Remembering Independence

(This is part 3 of a 5 part series on The Supreme Court, Abortion, and American Morality. Check out part 1 and part 2)

I have been wrestling with the Court’s latest abortion ruling all last week (Whole Woman’s Health v Hellerstedt) lamenting the knowledge that the ruling carries with it the very real danger of setting the clock of the cause for human life back 40 years.

In my wrestling I noticed something in the backward way they went about arriving at their conclusion and the ‘values’ that underpin this
Blind Justice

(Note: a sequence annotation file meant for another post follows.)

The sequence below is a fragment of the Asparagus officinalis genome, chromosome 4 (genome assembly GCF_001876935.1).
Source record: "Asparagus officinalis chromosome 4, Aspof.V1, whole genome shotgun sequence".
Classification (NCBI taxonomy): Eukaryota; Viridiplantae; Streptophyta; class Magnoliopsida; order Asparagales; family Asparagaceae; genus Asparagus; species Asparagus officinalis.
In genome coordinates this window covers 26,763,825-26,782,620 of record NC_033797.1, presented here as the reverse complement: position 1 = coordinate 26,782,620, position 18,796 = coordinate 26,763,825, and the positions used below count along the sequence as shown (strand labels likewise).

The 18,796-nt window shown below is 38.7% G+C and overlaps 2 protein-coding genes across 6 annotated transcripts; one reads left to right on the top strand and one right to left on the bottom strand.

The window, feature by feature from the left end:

decision. This decision has one very important thing in common with other recent decisions such as last year’s Same Sex Marriage (SSM) case: The stated and uncompromising value the majority protects and mandates is individual autonomy. Autonomy here means the ability for any individual to create themselves, total and absolute self-determination. As Chief Justice Roberts noted in his Obergefell dissent (June 26, 2015), “The majority opens its opinion by announcing petitioners’ right to ‘define and express their identity.’” The majority themselves even state the ‘First premise’ for their decision-making is “the concept of individual autonomy” (Obergefell v Hodges Majority opinion, p 12). The result of mandating each individual as a moral law unto themselves is to undermine the traditional values informing our current legal structure. The elevation of absolute autonomy in society creates conflicts with the ‘inalienable’ rights with which our Creator endows us all, thereby giving rise to even more opportunities for the Court to hear more cases and perpetuate the deconstruction of American’s rule of law. If God is extracted and replaced by the almighty ‘me’ then rights become fluid, relative, arbitrarily assigned and reassigned by a small committee of lawyers relying on their desire to remake society according to its own ‘new insight’ (Obergefell v Hodges, Roberts, C. J., dissenting p 3). This does not bode well for civil order.